The federal government, already under fire from the opposition over the budget and its “unenvironmental” features is facing fresh criticism following proposed healthcare cuts for refugees. On April 25, Minister of Citizenship and Immigration Jason Kenney announced cuts to the program, which provides temporary health care to refugee applicants who aren’t eligible for provincial or territorial coverage.Effective June 30, the Interim Federal Health Program (IFHP) will no longer include vision, dental or supplemental health benefits for current and future refugees.Prescription drugs, vaccines and medications will be covered only to prevent or treat a disease posing a public safety concern.
This week, a crowd of 500 people, comprising members of the medical fraternity—doctors, nurses, midwives, dentists and social workers—protested in front of Citizenship and Immigration Canada’s office on St. Clair St. at Yonge, demanding that Ottawa overturn the plan.
Minister Kenney’s argument in defence of his government’s policy is that basic healthcare will still be available to refugees, but supplementary benefits, which aren’t available to taxpaying Canadians, would no longer be provided to refugees. The projected savings of the cuts are about $100 million over five years. However, doctors argue that the cost of the cuts will actually be much higher as refugee patients run into complications with their health issues due to the limitations in the facilities now available to them. They question who will cover the cost of drugs such as high blood pressure medication and insulin for diabetics or prenatal vitamins for expectant mothers.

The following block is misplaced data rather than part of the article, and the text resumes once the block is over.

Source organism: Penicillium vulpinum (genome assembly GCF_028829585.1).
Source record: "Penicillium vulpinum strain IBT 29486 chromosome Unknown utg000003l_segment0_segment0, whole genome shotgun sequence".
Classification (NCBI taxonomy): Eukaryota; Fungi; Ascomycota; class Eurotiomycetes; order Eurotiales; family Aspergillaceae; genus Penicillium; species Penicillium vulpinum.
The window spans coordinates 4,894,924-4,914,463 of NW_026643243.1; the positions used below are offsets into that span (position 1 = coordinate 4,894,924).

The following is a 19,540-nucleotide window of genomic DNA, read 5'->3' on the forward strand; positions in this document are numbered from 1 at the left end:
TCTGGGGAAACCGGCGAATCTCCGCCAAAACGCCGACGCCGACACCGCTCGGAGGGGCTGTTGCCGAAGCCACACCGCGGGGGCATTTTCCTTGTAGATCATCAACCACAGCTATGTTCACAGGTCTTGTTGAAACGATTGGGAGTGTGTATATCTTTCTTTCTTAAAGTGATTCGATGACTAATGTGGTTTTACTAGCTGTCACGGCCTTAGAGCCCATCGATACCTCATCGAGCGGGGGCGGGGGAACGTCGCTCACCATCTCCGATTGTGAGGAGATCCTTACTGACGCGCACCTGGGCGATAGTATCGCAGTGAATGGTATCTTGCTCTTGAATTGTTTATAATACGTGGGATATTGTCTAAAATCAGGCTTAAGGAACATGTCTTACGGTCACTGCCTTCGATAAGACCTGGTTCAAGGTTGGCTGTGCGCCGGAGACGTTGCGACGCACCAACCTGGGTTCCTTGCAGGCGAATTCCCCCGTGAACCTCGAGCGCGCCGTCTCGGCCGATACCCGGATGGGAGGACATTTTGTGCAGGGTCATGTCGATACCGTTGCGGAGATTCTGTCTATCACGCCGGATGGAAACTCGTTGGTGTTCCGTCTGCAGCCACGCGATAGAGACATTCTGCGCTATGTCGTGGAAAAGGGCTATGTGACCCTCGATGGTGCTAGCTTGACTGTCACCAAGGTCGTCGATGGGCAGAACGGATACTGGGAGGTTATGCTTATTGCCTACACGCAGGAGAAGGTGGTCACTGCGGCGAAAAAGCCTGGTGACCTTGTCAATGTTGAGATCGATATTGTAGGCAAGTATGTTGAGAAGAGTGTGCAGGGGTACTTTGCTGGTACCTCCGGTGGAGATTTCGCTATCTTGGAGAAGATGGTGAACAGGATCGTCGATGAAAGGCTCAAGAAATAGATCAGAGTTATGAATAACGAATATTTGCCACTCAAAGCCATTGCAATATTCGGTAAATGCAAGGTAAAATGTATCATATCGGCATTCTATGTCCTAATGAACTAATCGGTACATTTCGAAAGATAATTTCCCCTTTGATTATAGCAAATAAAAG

Given that Canada has had a consistent refugee acceptance rate of 40-45%, this might escalate into a bigger challenge than the government currently envisages. Even if the humanitarian aspect of the situation—that of refugees being among the most vulnerable of a country’s population—is overlooked, the practical dangers ensuing from these cuts can’t be ignored. It’s probably not too fair to measure the average Canadian taxpayer on the same scale as a refugee, who, having already lost much has to live in uncertainty.